Four chance encounters after Pulwama proved once again what this writer has always felt, that social media is not reflective of ground reality. The war cries drowning WhatsApp groups after at least 40 CRPF jawans were blown up in Kashmir on February 14, made one believe that the entire country was engulfed in war hysteria. After all, WhatsApp is now a national addiction.
But casual conversations with three men, far removed from one another in social background, reassured me that social media had not completely killed common sense. The questions asked by an auto driver, a doctor and a lawyer in three separate social milieux in Mumbai were similar. The attack had left them wondering how such a large quantity of RDX could have got through the innumerable security personnel stationed in the Valley. And why had the warnings of the possibility of such an attack not been heeded?
These three men are far removed from the “anti-nationals” who doubt everything the ruling party says. The lawyer, in fact, has represented the BJP government a number of times. Their questions sprang partly from J&K Governor Satya Pal Malik’s admission of a failure of intelligence, which had been front-paged in all newspapers the day the Pulwama attack made headlines. Their uneasiness about the timing of these two events were confirmed by BJP veteran Yeddyurappa’s declaration that the Balakot strike would help his party sweep Karnataka in the coming elections. Soon after, the Jharkhand BJP president made the same prediction for his state.…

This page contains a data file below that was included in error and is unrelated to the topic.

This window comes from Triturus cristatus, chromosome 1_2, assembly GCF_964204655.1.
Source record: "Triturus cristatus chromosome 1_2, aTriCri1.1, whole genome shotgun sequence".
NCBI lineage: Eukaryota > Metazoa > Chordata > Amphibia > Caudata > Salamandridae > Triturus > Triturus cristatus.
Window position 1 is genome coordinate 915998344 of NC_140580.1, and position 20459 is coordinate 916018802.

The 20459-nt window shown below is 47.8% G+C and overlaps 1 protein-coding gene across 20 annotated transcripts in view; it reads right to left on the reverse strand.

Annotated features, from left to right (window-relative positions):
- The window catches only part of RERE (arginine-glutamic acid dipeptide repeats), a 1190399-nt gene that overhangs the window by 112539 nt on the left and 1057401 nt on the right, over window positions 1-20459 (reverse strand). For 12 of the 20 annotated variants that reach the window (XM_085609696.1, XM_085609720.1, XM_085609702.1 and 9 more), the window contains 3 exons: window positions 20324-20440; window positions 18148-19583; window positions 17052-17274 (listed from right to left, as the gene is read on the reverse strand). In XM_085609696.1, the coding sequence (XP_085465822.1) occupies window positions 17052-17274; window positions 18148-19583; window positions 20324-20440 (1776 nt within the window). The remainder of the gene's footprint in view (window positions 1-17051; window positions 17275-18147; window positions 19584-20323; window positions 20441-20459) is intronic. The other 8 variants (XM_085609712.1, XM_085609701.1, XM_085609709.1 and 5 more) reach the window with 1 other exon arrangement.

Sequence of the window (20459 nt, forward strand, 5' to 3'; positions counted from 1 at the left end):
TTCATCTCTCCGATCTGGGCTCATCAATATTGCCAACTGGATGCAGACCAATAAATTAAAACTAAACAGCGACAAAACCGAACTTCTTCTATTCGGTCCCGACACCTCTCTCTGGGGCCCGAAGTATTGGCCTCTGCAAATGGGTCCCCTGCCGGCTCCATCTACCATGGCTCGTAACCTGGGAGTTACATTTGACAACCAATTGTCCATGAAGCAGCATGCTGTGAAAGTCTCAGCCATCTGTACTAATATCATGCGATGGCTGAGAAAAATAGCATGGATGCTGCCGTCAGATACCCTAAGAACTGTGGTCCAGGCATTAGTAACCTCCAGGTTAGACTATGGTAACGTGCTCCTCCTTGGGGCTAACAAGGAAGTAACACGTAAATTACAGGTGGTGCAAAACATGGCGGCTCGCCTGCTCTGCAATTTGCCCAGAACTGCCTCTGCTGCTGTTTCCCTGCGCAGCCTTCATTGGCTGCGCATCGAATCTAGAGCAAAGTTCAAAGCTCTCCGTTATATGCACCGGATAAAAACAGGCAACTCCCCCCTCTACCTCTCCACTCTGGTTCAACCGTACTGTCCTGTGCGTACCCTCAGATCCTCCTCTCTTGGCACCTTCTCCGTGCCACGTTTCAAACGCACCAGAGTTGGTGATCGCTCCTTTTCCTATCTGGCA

- Warmongering against Democracy – Editorial (Mar 9, 2019, EPW)
- How Narendra Modi has almost killed the Indian media – By Nikhil Inamdar (Mar 12, 2019, Qz.com)
- For Partition migrants, ugly nationalism in India and Pakistan is stealing their histories – By Haroon Khalid (Mar 11, 2019, Scroll.in)
- How to spot an anti-national – By Ruchir Joshi (Mar 9, 2019, The Hindu)